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  • $\begingroup$ Both correct. Congratulations! $\endgroup$ – MathET Sep 24 '15 at 17:33
  • $\begingroup$ One more, also correct. Keep going! $\endgroup$ – MathET Sep 24 '15 at 18:07
  • $\begingroup$ Three down, three to go :) $\endgroup$ – Dylan Cristy Sep 24 '15 at 18:09
4
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Number 2 shows:

An atom of hydrogen with an electron A, a proton B and uncertainty over whether there is a neutron C. The verb could be analyze stable hydrogen isotopes (ASHI) and dropping the letter 'i' gives Ash. Ok, I know this is a bit of a stretch.

Number 4 shows:

'K' on a disc, so the verb would be 'disc K'. Drop the letter 's' to get Dick.

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  • $\begingroup$ Is Dick a common first name in the US? Searching it only yields the surname which is most common in Scotland $\endgroup$ – MathET Sep 24 '15 at 17:41
  • $\begingroup$ "Dick" was a popular nickname for "Richard" among the 50 years and older crowd in the U.S., kind of like "Chuck" (from "Charles") and "Betsy" (from "Elizabeth"). $\endgroup$ – Roland Sep 24 '15 at 18:27
4
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Hmm this isn't used commonly as a first name but...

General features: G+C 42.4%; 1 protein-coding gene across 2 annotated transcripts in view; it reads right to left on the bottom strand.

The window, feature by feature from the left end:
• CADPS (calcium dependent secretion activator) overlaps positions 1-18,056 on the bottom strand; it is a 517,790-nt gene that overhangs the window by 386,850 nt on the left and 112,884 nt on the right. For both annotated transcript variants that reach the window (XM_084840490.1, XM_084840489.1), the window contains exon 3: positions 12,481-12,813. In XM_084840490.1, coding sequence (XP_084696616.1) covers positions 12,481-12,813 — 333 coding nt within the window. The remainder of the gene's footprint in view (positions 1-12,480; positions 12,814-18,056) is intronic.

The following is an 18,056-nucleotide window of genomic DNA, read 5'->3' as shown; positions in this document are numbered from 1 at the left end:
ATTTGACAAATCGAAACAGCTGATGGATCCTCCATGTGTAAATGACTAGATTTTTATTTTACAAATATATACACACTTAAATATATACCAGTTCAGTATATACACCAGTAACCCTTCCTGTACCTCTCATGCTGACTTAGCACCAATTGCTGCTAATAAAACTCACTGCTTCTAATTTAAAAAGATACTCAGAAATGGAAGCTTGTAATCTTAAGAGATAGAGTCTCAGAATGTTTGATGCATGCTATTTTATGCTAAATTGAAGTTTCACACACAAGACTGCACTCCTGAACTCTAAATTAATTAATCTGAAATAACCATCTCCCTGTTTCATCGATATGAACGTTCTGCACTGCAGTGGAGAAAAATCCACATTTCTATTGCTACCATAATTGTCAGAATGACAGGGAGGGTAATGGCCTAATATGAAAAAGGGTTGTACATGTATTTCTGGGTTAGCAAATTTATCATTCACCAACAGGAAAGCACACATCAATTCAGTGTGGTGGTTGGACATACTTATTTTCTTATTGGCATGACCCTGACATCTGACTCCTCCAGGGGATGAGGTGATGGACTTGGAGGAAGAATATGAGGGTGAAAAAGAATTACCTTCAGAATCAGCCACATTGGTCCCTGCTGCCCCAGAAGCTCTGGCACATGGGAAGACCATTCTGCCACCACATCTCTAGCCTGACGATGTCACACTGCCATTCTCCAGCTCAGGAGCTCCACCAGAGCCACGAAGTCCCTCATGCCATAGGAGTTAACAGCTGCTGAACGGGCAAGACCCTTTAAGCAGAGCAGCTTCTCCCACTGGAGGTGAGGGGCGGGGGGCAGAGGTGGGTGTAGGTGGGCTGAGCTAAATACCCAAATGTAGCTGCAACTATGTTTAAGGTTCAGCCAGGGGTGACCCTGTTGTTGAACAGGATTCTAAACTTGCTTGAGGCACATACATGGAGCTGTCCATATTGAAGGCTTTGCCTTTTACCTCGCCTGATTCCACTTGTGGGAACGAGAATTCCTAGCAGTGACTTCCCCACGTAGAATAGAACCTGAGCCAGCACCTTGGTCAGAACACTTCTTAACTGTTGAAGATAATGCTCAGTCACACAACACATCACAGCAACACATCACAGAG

It looks like an unknown object on top of something. So the question to be asked is "What's on?". Take away the 'h' and you've got WATSON

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  • $\begingroup$ Well done. I feel like the others I was close to, but I never would have gotten this. $\endgroup$ – user1717828 Sep 25 '15 at 1:37
3
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For 1, I think that:

It's a net "catching" a butterfly so the action is "catch" and the friend's name is "Cath"

For 5 I wonder if:

The friend's name is Meg - from "Mega" (Million). I have no sensible logic to explain why the action is a "Million" though, so probably wrong.

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  • 1
    $\begingroup$ #5 Left cube is 10X10X10 so 1000. Each subcube expands to the right cube which also is 1000. And no, there is no further subdivision. 1000X1000=million, so your hunch seems correct. $\endgroup$ – Klas Lindbäck Sep 24 '15 at 14:22
  • $\begingroup$ Nice explanation @KlasLindbäck - before you said that the meaning of the "no" had got me stumped $\endgroup$ – jcdude Sep 24 '15 at 15:38